Protocol #5

Seminar - October 25, 2004

CLT 601: Deconstruction and Criticism

Prof. Silverman

Sergey Toymentsev

 

SUMMARY

 

Derrida's Truth in Painting

1. Passe-Partout

2. Parergon

3. Restitutions

 

1. Passe-Partout

 

Passe-Partout - movable structure that links/separates the two: painting and frame (" Between the outside and the inside, between the external and the internal edge-line, the framer and the framed, the figure and the ground, form and content, signifier and signifiered, and so on for any two-faced opposion." (12, emphases in original)) It functions as match. Literal translation: "passing everywhere." Derrida refers to the usual meaning of the passe-partout: "master key," "a password to all doors." (ibid.)  In Truth in Painting, the passe-partout may be seen as the "key" for the four essays. However, Derrida insists on the in-between structural specificity of the passe-partout, rather on its ability to "decipher all texts and keep their chains under surveilance." (ibid.)

 

 Truth in Painting opens with the words:

 

Someone, not me, comes and says the words: "I am interested in the idiom of painting." (1)

 

Thus, from the outset the identity of the narrator is already displaced.  Further:

 

As he comes and has just come, the frame is missing, the edges of any contexts are open out wide.(ibid.)

 

Missing frame/context (in the work of art) is the major problematic of Truth in Painting. 

 

2. Parergon

 

Derrida illustrates the problem of situating the frame of the artwork by invoking Kant's distinction between the Greek terms ergon, or 'work', and parergon, or 'outside the work'.  Derrida translates parergon as "accessory, foreign or secondary object," "supplement," "aside," "remainder." "It is what the principal subject must not become". (54) Therefore, the integrity of the ergon depends on the essential secondariness of the parergon, on its suplementarity. In this chapter, Derrida discusses the problematic nature of Kant's theory of the aesthetic judgment.

 

3. Restitutions

 

One of the epigraphs to this essay is Cezanne's phrase from his letter to Emile Bernard (10/23/1905):

 

I owe you the truth in painting and I will tell it to you. (255)

 

The question of debt and truth, or truth as debt, is central In "Restitutions." "Restitutions of the truth in pointing," or pointure (shoe's size), is based on Derrida's cross-reading of Heidegger's essay  "On the Origin of the Work of Art" (1945) and Meyer Shapiro's "The Still Life as a Personal Object - A Note on Heidegger and van Gogh" (1968). The title points to the struggle for truth via restitution of it within the "proper" frame.

In his disscusion of the essence of the thing and work,Heidegger includes the description of one of van Gogh's painting of shoes, which is as follows:

 

As long we only imagine a pair of shoes in general, or simply look at them empty, unused as they merely stand there in the picture, we shall never discover what the equipmental being of the equipment in truth is. From Van Gogh's painting we cannot even tell where these shoes stand. There is nothing sorrounding this pair of peasant shoes in or to which they might belong - only an undefined space... A pair of peasant shoes and nothing more. And yet---

....In the shoes vibrates the silent call of the earth, its quiet gift of the ripening grain and its unexplained self-refusal in the fallow desolation of the wintry field. This equipment is pervaded by uncomplaining anxiety as to the certainty of bread, the wordless joy of having once more withstood want, the trembling before the impending childbed and shivering at the surrounding menace of death. This equipment belongs to the earth, and it is protected in the world of the peasant woman. From out of this protected belonging the equipment itself rises to its resting-within-itself. (33-4, emphases in original.)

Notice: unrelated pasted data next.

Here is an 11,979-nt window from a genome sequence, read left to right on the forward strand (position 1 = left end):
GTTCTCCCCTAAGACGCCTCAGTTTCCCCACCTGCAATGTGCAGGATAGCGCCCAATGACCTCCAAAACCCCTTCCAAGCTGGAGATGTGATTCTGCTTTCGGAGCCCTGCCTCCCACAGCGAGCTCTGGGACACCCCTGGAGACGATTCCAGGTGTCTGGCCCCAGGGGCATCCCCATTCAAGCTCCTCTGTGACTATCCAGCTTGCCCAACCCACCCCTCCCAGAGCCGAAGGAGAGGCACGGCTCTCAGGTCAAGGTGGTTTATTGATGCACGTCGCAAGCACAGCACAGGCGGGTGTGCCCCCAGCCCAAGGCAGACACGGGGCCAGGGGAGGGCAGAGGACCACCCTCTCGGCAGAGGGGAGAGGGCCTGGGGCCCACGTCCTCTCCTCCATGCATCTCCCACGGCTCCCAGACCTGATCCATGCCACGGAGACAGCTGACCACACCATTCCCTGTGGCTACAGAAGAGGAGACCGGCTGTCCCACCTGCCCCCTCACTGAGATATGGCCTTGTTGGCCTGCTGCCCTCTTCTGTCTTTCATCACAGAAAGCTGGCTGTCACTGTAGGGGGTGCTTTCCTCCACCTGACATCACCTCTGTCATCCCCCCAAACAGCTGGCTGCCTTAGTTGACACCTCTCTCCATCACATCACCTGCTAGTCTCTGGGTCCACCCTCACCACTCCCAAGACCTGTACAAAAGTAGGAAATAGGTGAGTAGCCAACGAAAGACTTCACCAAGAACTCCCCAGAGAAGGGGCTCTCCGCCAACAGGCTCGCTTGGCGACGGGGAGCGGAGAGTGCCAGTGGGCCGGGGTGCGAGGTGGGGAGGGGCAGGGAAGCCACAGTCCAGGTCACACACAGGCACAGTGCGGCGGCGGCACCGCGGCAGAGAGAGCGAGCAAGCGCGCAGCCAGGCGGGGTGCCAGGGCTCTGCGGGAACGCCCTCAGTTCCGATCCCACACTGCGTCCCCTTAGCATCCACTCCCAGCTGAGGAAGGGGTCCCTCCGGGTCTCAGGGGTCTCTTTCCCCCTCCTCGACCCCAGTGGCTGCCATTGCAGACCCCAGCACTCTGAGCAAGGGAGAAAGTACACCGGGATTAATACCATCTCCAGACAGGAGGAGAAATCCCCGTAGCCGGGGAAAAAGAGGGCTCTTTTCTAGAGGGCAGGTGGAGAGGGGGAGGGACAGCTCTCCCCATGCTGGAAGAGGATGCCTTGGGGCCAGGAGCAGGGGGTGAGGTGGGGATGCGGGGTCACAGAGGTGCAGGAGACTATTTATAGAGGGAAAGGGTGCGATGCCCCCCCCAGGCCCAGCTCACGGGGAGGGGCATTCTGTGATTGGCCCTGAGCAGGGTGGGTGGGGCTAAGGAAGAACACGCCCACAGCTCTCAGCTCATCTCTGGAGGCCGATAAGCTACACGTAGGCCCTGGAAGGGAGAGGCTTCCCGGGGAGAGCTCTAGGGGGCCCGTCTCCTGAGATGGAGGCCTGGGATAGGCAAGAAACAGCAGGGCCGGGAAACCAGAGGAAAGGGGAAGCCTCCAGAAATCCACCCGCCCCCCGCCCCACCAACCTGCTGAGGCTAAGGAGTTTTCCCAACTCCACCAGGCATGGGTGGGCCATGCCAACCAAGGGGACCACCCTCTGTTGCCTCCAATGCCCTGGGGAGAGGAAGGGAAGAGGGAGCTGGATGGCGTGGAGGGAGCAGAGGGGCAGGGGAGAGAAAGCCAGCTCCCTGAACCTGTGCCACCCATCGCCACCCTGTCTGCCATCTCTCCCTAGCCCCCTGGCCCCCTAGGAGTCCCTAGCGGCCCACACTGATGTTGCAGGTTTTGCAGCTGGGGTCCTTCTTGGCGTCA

Heidegger is not interested in van Gogh's painting as the work of art; rather, his primary concern is truth which is narrateted/created by/in the painting. Heidegger invokes van Gogh's painting following the procedure of the hermeneutic circle.That is, truth is revealed/disclosed by art, while the essence of art can be derived from the art work; what the work is can be learned only from the essence of art. Thus, Heidegger's hermeneutic circle consists in three parts: truth, art, artwork. Van Gogh's painting helps Heidegger distinguish the work of art from the mere thing: the painting expresses the being or essence of a peasant women's shoes and her relation to nature and work. Such a larger equipmental context constitutes Heidegger's frame of reading.

 

And yet---. Heidegger's choice of van Gogh's painting as example of truth as non-concealment/opennes to the world is rather enigmatic. Why shoes? This question is at length discussed in Derrida's essay.

 

Meyer Shapiro claims that "the philosopher has indeed decieved himself. He has retained from his encounter with van Gogh's canvas a moving set of associations with peasants and the soil, which are not sustained by the picture itself, but are grounded rather in his own social outlook with its heavy pathos of the primordial and earthy. He has indeed 'imagined everything and projected it into the painting' ". (206) Furthermore, Heidegger overlooked the artist's own presence in his work.

 

Thus, the subject of the shoes in van Gogh's painting - for Heidegger, it is a peasant woman, while for Shapiro, it is a city dweller - is the object of restitutions of the truth in pointing in Derrida's essay.  Each opponent in this polemic stands for a certain type of framework (Gestellen) that discloses truth in its own way.